Dear Dr. Romance

My sister is 2 years younger and not long after my Dad died, I thought we should sit down and talk about things that needed to be done.  She is the executor and took offense, accusing me of getting between her and Dad.  Then, when my Mom got sick, she also got angry at everything I tried to do to help out.

When we were leaving the hospital after Mom's surgery, she lost it and started shouting and talking to me like I was an idiot.  I kept walking out of the hospital to get to the car.  She wanted to walk me to the car and I told her no thanks; didn't want to be anywhere near her. 

Things seem a little better, but we are avoiding each other.  Too bad, because Mom may not live long and it makes me sick knowing that, even though my Mom appreciates my being with her, I am not welcomed.

I am also a breast cancer survivor and the fact that my Mom's second diagnosis came 30 years later is not sitting well with me.  So I am trying to put my needs first and taking care of myself around my sister, but also feel compelled to take care of my Mom. 

Dear Reader:

Many difficult family dynamics emerge when a parent dies.  It can be very scary, because your parents are just before you in line for aging and death, and it's frightening to watch them go. Your sister obviously has some unfinished business: it sounds like she feels competitive with you.  Maybe she thinks that your parents loved you best, which is common with a younger sibling.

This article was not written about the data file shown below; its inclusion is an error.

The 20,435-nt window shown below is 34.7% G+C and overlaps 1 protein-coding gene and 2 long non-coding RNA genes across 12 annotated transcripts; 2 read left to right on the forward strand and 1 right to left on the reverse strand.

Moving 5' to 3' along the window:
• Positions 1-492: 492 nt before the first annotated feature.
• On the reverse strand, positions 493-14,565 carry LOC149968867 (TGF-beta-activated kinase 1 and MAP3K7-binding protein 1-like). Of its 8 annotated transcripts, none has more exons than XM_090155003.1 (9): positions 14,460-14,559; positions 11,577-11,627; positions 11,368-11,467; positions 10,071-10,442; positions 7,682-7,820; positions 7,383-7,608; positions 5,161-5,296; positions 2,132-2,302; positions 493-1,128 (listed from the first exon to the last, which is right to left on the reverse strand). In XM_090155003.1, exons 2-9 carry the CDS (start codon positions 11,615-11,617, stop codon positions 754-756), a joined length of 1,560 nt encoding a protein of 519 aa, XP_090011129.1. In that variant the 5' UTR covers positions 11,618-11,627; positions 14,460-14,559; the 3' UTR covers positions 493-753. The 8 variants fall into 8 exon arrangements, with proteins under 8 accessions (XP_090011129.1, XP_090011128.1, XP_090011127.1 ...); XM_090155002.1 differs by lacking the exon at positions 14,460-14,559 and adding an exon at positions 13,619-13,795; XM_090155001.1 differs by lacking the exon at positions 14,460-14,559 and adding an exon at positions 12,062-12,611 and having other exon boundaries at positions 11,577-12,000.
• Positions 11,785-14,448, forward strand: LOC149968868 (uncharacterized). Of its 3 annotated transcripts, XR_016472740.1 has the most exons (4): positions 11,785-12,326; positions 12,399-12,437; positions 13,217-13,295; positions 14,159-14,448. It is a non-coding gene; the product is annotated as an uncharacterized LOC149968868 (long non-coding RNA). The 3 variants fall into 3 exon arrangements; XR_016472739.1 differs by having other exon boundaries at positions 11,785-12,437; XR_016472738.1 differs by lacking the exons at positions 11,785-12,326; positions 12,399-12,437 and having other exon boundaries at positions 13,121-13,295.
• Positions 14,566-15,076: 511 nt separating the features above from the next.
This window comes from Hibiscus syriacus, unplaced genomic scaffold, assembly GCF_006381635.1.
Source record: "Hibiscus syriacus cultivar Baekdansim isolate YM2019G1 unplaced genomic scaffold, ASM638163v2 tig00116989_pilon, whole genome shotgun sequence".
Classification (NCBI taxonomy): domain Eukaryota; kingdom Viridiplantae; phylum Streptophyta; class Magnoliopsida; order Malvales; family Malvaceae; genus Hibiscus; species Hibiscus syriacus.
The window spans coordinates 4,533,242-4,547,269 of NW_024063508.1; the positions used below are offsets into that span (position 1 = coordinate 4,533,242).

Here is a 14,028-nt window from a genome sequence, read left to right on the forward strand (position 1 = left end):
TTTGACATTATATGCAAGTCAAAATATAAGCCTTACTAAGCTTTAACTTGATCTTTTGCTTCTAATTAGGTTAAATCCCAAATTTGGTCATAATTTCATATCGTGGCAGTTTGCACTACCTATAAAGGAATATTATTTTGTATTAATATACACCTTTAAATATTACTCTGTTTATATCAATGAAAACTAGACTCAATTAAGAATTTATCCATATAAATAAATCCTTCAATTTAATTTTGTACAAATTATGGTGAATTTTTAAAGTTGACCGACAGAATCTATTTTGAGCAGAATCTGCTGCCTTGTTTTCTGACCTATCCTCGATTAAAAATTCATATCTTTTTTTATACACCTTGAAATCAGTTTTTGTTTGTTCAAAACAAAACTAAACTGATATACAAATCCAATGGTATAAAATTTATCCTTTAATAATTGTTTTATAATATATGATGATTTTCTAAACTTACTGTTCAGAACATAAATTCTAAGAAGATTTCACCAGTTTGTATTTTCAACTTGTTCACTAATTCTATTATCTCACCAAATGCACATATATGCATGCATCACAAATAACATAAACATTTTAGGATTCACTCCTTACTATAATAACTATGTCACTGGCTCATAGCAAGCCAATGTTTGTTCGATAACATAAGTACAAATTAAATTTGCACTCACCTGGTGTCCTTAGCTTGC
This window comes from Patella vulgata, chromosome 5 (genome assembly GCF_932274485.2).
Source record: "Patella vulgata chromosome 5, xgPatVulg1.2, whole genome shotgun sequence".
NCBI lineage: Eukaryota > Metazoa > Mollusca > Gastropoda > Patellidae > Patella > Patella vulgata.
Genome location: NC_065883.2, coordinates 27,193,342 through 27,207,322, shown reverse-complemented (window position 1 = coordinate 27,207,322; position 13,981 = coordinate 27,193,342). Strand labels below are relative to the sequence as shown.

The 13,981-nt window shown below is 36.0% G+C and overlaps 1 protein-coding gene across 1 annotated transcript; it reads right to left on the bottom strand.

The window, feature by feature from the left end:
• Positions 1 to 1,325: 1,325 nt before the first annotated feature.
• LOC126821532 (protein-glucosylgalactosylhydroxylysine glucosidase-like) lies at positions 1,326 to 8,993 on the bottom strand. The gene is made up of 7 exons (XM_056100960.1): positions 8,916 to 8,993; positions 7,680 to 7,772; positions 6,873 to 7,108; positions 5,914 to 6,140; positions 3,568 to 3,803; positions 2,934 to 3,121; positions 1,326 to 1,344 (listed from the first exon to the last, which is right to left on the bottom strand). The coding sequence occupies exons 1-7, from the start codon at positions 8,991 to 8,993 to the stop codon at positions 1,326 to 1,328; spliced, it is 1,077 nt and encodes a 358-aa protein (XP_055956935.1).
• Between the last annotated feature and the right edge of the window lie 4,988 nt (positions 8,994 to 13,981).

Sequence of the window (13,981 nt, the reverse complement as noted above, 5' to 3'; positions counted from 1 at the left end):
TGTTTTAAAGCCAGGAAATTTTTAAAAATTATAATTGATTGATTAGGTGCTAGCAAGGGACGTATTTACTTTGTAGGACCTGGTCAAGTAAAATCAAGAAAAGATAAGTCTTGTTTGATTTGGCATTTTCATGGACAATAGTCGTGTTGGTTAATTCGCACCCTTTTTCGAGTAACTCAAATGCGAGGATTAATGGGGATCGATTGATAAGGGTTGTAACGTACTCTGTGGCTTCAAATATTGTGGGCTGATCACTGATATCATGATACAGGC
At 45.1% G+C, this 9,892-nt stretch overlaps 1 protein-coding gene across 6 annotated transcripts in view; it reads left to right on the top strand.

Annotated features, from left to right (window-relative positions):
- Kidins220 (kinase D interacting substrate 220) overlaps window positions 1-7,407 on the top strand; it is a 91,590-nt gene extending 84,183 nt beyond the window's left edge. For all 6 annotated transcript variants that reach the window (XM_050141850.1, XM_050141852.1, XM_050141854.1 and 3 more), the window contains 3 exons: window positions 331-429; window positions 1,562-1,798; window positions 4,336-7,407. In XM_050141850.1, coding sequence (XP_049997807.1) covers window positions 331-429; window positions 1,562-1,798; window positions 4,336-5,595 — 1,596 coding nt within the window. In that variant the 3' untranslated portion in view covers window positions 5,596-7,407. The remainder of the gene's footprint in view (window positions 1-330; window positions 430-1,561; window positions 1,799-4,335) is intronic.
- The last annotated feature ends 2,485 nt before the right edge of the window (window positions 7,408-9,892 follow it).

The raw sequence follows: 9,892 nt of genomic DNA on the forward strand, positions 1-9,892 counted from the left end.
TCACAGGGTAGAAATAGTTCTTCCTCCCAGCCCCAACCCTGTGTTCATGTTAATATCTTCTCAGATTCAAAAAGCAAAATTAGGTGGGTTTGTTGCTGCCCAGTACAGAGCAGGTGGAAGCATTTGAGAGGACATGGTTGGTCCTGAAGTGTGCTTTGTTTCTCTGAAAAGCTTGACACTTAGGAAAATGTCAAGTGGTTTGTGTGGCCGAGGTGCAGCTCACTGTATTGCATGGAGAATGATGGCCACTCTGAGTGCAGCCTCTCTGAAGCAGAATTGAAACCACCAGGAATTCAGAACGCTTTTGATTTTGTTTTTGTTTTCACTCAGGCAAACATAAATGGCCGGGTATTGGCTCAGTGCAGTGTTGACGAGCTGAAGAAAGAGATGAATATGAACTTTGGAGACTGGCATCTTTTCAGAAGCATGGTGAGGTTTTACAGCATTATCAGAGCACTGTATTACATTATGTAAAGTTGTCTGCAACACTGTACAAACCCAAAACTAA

Don't let your sister's issues come between you and your mother. It would be very helpful if you and your sister could go for counseling.  The hospital will probably have a referral for grief counseling.  This is your sister's grief talking, and both of you need help dealing with it. 

"Surviving Loss and Thriving Again" will help you understand what's happening. "Mirrors and Teachers" will give you skills for handling interactions with your sister.    It Ends With You: Grow Up and Out of Dysfunction will explain the family dynamics that you and your sister are reenacting.

  It Ends With You

For low-cost counseling, email me at

Author's Bio: 

Tina B. Tessina, Ph.D. is a licensed psychotherapist in S. California since 1978 with over 30 years experience in counseling individuals and couples and author of 13 books in 17 languages, including It Ends With You: Grow Up and Out of Dysfunction; The Unofficial Guide to Dating Again; Money, Sex and Kids: Stop Fighting About the Three Things That Can Ruin Your Marriage, The Commuter Marriage, and her newest, Love Styles: How to Celebrate Your Differences. She writes the “Dr. Romance” blog, and the “Happiness Tips from Tina” email newsletter.